Benefits, constitutionality of bail bonds: a rational view of the Walker case in Georgia

This is an excerpt and overview of what is covered in the well-prepared and well-documented Amicus Brief  for the United States Court of Appeals
For The Eleventh Circuit on the case of MAURICE WALKER, on behalf of himself and others similarly situated, Plaintiff-Appellee, v. CITY OF CALHOUN, GA, Defendant-Appellant.


Plaintiff would have this Court effectively abolish monetary bail on the theory that any defendant is entitled to immediate release based on an unverified assertion of indigency. Nothing in the Constitution supports that extreme position. Instead, the text and history of our founding charter conclusively confirm that monetary bail is constitutional.

Since long before the Founding, bail has enabled communities to protect themselves and secure a defendant’s appearance for trial while allowing the accused to avoid pretrial detention. And monetary bail facilitated by the commercial surety industry is the single most effective and efficient way to achieve those goals. Defendants bailed by a commercial surety are far more likely to appear in court and far less likely, if they fail to appear, to remain at large for extended periods of time. Moreover, by enabling defendants to post bail with only a fraction of the required amount, the commercial bail industry allows individuals of all financial means to leverage their social networks and community ties to obtain pretrial release.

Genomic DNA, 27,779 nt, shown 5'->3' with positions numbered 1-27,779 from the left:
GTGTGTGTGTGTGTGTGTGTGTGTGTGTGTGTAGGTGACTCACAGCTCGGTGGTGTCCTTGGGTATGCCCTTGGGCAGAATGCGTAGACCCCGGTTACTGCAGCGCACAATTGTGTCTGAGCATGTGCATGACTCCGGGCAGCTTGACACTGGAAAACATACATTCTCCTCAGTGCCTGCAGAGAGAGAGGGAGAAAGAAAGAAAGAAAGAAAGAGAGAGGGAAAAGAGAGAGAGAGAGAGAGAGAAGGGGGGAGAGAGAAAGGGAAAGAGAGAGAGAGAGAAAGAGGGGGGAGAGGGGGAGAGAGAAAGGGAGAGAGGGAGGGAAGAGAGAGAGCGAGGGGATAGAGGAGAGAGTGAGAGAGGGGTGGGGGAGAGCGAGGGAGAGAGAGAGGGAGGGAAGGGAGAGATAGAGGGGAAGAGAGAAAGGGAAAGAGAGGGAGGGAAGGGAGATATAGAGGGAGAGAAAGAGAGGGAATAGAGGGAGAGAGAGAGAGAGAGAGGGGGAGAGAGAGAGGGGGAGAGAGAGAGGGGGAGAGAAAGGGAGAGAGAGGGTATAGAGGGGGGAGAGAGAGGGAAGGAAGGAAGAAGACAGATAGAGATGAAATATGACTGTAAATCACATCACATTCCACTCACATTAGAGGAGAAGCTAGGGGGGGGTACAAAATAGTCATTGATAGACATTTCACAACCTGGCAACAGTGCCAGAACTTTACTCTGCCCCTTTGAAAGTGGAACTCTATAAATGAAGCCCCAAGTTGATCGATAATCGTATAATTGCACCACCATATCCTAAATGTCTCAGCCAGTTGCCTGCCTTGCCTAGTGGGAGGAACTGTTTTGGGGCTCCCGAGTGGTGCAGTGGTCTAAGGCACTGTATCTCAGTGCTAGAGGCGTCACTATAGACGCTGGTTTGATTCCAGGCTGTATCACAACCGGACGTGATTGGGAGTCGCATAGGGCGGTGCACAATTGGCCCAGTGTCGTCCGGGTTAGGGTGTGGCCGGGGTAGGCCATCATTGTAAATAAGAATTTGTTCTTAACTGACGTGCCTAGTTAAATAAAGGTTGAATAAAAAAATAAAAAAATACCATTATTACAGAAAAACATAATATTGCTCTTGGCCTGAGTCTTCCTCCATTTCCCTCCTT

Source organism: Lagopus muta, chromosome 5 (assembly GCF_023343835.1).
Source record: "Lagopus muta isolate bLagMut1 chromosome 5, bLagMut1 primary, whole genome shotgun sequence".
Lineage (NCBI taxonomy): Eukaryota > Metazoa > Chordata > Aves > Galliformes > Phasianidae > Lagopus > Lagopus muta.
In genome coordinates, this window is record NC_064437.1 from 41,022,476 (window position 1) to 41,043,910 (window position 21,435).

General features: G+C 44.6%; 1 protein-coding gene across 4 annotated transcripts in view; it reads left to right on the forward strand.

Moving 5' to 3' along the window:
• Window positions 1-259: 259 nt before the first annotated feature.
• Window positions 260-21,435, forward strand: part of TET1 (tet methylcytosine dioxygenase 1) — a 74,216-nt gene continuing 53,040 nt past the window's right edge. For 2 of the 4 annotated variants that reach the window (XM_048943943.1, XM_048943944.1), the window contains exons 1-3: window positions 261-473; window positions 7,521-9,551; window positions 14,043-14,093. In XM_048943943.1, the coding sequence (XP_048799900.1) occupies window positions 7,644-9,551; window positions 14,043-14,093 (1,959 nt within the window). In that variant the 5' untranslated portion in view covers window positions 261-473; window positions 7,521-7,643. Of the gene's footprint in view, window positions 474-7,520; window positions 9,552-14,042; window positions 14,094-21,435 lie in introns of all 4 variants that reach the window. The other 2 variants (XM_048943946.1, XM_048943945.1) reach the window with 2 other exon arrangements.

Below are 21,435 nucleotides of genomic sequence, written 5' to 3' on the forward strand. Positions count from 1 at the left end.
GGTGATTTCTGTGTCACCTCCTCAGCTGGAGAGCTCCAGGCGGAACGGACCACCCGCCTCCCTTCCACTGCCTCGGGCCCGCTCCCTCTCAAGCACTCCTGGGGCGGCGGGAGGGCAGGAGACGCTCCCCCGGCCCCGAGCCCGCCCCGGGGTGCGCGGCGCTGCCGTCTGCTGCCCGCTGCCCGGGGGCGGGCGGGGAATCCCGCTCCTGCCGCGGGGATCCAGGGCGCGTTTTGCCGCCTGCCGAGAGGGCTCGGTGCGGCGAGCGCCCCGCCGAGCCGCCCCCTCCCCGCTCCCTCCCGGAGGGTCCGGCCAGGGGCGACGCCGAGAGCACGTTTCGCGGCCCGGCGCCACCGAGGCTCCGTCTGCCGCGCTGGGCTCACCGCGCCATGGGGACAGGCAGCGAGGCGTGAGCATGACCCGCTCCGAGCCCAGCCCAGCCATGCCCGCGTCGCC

The City of Calhoun’s monetary bail system is clearly constitutional. The Constitution prohibits only excessive bail. Yet, plaintiff has not claimed that his bail was excessive under the Eighth Amendment. Instead, he attacks the City’s bail system—and monetary bail in general—alleging that it discriminates against the indigent. But it does no such thing. Under the City’s bail schedule, a defendant’s
bail amount is initially set to match the crime he is accused of committing. And under the City’s Standing Order, within 48 hours, each defendant is afforded an individualized hearing where he has the opportunity to demonstrate that his bail should be reduced or eliminated.

Under the Fourteenth Amendment, distinctions based on wealth must only be rationally related to a legitimate government purpose, and the City’s bail system is eminently rational. Its bail schedule efficiently serves the twin goals of bail by enabling defendants to obtain pretrial release (often without having to wait for a hearing) while protecting the community. And the City’s Standing Order is consistent with the constitutional deadline for holding a probable cause hearing under the Supreme Court’s decision in County of Riverside v. McLaughlin. No more rapid timeline is required for assessing a claim of indigency. In fact, the Supreme Court expressly contemplated that probable cause and bail hearings would occur in tandem. It thus simply cannot be that any defendant arrested for any crime must be immediately released based on a bare assertion of indigency, as plaintiff’s theory would require. The District Court’s injunction should be reversed.


See the rest of the brief here:

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